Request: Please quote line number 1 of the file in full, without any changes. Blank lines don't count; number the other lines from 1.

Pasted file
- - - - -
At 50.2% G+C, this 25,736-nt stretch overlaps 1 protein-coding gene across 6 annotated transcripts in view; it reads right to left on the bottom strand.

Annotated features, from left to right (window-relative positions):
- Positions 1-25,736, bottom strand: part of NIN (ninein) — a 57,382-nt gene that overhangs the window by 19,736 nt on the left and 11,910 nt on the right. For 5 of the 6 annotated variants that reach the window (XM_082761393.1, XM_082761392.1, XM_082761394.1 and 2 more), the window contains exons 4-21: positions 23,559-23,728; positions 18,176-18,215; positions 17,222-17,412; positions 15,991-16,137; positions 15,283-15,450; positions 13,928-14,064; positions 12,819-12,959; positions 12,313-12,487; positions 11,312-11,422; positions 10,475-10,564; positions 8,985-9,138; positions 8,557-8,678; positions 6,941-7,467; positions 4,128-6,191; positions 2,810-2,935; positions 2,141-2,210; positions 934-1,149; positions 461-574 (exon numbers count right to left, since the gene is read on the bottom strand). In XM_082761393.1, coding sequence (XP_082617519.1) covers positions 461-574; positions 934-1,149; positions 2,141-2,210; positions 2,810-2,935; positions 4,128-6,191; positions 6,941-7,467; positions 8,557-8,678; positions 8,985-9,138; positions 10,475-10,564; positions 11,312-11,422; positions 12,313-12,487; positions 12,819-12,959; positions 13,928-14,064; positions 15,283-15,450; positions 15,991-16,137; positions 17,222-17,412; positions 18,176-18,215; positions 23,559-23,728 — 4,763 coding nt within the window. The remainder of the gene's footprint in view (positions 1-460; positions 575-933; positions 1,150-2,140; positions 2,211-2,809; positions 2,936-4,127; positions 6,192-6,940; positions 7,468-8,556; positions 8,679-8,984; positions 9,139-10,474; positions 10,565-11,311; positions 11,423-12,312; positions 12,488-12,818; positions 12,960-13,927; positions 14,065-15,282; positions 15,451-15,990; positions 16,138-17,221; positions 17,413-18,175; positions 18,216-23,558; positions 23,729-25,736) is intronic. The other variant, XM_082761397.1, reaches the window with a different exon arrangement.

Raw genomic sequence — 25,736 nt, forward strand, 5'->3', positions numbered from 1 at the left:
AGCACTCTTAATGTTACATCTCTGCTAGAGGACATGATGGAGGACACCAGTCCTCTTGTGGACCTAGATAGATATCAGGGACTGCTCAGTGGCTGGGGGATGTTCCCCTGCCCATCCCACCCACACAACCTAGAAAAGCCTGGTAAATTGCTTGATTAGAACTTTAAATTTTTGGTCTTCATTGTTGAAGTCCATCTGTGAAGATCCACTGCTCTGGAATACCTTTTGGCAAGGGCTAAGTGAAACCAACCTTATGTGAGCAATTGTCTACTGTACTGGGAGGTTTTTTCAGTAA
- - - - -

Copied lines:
At 50.2% G+C, this 25,736-nt stretch overlaps 1 protein-coding gene across 6 annotated transcripts in view; it reads right to left on the bottom strand.